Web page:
The Grand Slam is the most promising competition in chess
Grand Slam Chess Association logo
Have you ever wondered why chess players receive 10 to a 100 times less money than Roger Federer or Tiger Woods? Or why even 2600+ rated Grandmasters have to worry every day about paying bills and supporting families? Answering those questions is not as easy as it seems. The main cause is that chess is lacking sponsors. However, the factors creating this situation are multiple.
While TV coverage and higher FIDE credibility would certainly help a lot the image of chess, what this sport really lacks is “branding”. Unifying the world crown was a good step in a right direction, but it might take couple of years until it is recognizable worldwide. Quick action is needed, if chess officials intend the beautiful mind battle over the board to finally enter the 21st century.
These days the organizers of the world’s best chess events are making an important step for the cause. Heads of the Corus, Morelia/Linares, Sofia Mtel Masters and Bilbao tournaments have joined the quest of giving new prestige to the noble game. The Grand Slam Chess Association has been established in order to attract bigger sponsor pools and promote the competition on a higher level.
May 21, 2006
This is the date the world heard for the first time about the Grand Slam. The first news was posted on the Mtel Masters website. It announced a successful start of the negotiations. At the meeting were Silvio Danailov (director of M-Tel Masters), Martin Batkov (M-Tel CEO), Juan Fernandez (the Mayor of Linares), Linares Pedro Almansa (director of Linares tournament), Jeroen van den Berg (director of the tournament in Wijk aan Zee), and Hiquingari Carranza (the director of the tournament in Morelia). Even though a time line was given, nobody was sure in the successful end of the negotiations. No format, pointing system, or sponsors were announced.
“At the meeting in Sofia were discussed new opportunities for the popularization of chess and I am sure that the founding of the chain will increase the interest of the audience and of the sponsors as well, as without them no sport is possible nowadays,” said Silvio Danailov after the encounter.
September 12, 2006
At a meeting in Holland the organizaers of Corus, Linares, Mtel Masters, and Bilbao layed the foundations of the Grand Slam. The first three tournaments were logical members of the club since they are the strongest events of the last several years. The big surprise was Bilbao. It is famous for organizig man vs machine matches as the one in November 2005 with Kasimdzhanov, Ponomariov, Khalifman, Hydra, Junior, and Fritz. At the meeting was also announced a possible pointing system. It very much resembles the Formula 1 old system. The winner in each event is supposed to get 10 points, the second 6, and the third 2 points. The list of participants will contain between 6 and 14 players. There are rumors that the first four in the world rankings will be obliged to play in all events, or they will not be allowed to play at all. The rumor remains unconfirmed until nowadays.
November 14, 2006
Yet another meeting, this time in Spain. The rumors that Bilbao will be the fourth tournament are confirmed a day before Topalov and Judith Polgar play in a promotional blindfold event. The format of the Grand Slam was confirmed (6 to 14 players, top four must participate in all events). There will be a Masters event in the end with a total fund of 300 000 euros.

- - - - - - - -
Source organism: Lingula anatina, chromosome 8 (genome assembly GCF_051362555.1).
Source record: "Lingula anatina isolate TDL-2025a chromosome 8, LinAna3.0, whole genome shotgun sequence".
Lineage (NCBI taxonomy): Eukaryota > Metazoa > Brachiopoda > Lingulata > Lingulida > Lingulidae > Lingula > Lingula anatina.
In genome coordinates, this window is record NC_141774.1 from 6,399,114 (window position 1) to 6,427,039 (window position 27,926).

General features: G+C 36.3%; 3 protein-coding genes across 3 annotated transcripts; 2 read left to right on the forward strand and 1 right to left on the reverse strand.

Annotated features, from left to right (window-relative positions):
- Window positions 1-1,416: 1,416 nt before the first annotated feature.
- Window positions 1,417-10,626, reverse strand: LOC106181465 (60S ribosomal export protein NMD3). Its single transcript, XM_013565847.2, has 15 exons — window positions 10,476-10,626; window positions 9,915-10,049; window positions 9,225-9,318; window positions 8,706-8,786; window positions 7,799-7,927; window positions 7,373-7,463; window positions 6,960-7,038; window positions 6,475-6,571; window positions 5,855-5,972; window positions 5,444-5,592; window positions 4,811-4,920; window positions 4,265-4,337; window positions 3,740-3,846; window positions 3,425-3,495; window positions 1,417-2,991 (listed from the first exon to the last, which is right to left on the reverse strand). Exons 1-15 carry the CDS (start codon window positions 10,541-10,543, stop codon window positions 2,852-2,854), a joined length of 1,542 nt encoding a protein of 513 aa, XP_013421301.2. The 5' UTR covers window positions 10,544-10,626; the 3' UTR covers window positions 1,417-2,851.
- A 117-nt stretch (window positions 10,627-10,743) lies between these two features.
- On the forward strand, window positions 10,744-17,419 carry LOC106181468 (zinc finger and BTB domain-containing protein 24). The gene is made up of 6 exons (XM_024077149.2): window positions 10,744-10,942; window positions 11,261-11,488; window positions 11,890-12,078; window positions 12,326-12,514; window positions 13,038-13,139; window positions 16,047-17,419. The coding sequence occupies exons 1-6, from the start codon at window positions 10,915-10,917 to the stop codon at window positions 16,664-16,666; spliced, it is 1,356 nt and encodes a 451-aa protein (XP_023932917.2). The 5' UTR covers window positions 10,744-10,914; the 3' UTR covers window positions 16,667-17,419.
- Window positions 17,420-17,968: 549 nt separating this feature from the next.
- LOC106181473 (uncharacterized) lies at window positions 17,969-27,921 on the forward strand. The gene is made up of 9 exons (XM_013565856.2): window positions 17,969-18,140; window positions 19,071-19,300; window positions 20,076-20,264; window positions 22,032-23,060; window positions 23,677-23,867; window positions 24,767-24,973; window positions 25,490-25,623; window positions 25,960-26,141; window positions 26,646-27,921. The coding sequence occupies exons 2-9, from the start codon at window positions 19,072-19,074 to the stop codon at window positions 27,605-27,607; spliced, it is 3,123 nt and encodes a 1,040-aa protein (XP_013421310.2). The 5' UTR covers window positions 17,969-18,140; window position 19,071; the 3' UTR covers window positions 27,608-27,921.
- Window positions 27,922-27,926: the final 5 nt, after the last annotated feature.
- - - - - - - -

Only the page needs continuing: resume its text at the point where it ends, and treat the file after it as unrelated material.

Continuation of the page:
Grand Slam final negotiations are taking place in Holland. For several days rumors about the events are flying at Corus 2007. On January 17 the Grand Slam is confirmed as the events will be Linares Morelia, Corus, Mtel Masters, and a fourth tournament (on rotational basis).
At the end of the Linares Morelia tournamet, the organizers of the gave a joint press conference. The Grand Slam Chess Association confirmed the decisions from the previous meetings. At a press conference with Andoni Madariaga, representative of Bilbao, Juan Fernandez, representative of Linares, and Silvio Danailov, representative of Sofia, together with their Dutch colegues Dolf Vos, Jeroen van den Berg, and Theo Hoogland, announced that the tournament will start in 2008. Besides the four tournaments already mentioned, there will be a fifth one. The offers will be accepted until May and probably announced at the Mtel Masters 2007. The tournaments will keep their standart formats, but will also have coordination and cooperation mechanisms.
Bilbao will hold the final Masters in September. Besides, it is the place where the headquaters of the GSCA will be located. Among the objectives of the future tournaments are promotion of chess, elimination of fast draws, and improvement of media relations.
In an official press release, the GSCA announced that up to three more tournaments may be accepted in the Grand Slam. The applications can be sent until 8th of May. The tournaments must be at least category XIX and with sufficient prize fund. The good news is that the candidates are required to implement a system to avoid the non fighting draws.
May 13, 2007
The Chess Grand Slam first edition (2008) is now completed, with five tournaments: Corus Wijk aan Zee (The Nederlands, January 11-27th), Linares (Spain, February 15th – March 9th), M-Tel Masters Sofia (Bulgaria, May 6-18th), Mexico City (June 21st – July 6th) and the Final Masters in Bilbao (Spain, September 15-27th).
The Mexico City candidature, supported by its Town Council, has been unanimously accepted during the Grand Slam Chess Association meeting in Sofia, as it fulfils all the required conditions.
The Bilbao Final Masters will have the winners of the other four Grand Slam tournaments. The total prize fund of the Final Masters in Bilbao will be 400.000 euros approximately.
For sure there will be future meetings of the GSCA. We will keep you updated.